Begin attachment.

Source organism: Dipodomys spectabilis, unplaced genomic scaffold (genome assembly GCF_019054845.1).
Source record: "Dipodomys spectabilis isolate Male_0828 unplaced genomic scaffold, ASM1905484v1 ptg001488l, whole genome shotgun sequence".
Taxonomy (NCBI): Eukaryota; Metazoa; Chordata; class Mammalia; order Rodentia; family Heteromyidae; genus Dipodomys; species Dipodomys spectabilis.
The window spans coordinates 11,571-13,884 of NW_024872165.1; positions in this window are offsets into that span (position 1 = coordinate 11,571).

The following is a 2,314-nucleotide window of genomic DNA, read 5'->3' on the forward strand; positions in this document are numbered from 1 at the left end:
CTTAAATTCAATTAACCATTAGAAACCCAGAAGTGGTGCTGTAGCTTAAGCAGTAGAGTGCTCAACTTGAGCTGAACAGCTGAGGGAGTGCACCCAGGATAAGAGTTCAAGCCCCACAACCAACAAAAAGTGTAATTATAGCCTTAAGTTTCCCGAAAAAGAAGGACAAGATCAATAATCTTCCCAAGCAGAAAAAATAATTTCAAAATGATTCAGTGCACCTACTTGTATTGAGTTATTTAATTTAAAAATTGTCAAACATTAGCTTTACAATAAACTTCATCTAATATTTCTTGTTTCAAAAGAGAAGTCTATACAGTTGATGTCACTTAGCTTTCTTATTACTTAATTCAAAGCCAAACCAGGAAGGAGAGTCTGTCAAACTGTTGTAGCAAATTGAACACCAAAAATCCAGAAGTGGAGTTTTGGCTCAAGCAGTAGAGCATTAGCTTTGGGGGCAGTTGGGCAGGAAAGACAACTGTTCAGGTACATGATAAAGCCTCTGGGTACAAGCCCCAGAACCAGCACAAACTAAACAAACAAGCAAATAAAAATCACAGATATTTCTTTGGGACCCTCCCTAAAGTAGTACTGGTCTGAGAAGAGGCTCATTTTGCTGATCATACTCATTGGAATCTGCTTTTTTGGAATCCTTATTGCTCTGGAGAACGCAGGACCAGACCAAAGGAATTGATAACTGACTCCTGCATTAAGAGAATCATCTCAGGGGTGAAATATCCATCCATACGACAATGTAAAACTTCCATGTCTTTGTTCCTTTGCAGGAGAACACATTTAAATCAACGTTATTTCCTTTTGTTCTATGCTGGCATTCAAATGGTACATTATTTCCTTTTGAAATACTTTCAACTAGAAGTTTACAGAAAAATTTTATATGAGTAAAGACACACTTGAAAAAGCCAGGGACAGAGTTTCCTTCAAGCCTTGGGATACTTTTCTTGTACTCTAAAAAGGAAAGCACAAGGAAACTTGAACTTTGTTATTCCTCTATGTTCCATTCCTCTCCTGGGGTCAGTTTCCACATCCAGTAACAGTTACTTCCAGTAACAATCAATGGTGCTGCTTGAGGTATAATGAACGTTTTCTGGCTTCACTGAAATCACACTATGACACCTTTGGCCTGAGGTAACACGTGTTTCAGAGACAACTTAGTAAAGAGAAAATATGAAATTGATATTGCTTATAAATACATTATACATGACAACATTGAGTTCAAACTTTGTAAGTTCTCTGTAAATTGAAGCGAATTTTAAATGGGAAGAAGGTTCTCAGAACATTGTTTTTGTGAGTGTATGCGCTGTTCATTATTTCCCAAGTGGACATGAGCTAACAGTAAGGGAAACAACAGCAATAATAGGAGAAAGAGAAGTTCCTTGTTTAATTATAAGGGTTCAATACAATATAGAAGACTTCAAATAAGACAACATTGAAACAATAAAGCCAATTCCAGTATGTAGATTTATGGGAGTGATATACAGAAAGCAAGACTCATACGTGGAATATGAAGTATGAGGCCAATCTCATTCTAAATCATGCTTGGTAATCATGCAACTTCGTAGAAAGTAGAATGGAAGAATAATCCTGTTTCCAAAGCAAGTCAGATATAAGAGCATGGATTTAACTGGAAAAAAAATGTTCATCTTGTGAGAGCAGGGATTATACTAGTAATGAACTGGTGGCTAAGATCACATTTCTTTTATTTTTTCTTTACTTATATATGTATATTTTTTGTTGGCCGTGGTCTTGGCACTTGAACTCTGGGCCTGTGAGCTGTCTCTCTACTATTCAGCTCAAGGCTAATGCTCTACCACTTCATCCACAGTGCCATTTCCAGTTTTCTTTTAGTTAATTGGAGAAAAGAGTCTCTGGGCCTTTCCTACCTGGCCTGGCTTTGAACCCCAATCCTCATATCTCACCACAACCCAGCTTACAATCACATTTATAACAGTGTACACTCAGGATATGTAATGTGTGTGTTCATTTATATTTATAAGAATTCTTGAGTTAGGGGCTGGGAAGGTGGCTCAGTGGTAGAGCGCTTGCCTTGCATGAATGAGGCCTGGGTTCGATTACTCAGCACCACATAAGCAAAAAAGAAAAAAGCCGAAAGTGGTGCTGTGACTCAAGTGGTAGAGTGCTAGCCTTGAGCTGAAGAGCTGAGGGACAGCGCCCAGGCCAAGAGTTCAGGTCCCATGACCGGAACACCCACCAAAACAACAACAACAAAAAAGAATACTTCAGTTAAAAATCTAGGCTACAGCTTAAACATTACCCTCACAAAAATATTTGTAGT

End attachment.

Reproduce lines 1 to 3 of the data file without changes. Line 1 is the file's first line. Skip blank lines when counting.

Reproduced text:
Source organism: Dipodomys spectabilis, unplaced genomic scaffold (genome assembly GCF_019054845.1).
Source record: "Dipodomys spectabilis isolate Male_0828 unplaced genomic scaffold, ASM1905484v1 ptg001488l, whole genome shotgun sequence".
Taxonomy (NCBI): Eukaryota; Metazoa; Chordata; class Mammalia; order Rodentia; family Heteromyidae; genus Dipodomys; species Dipodomys spectabilis.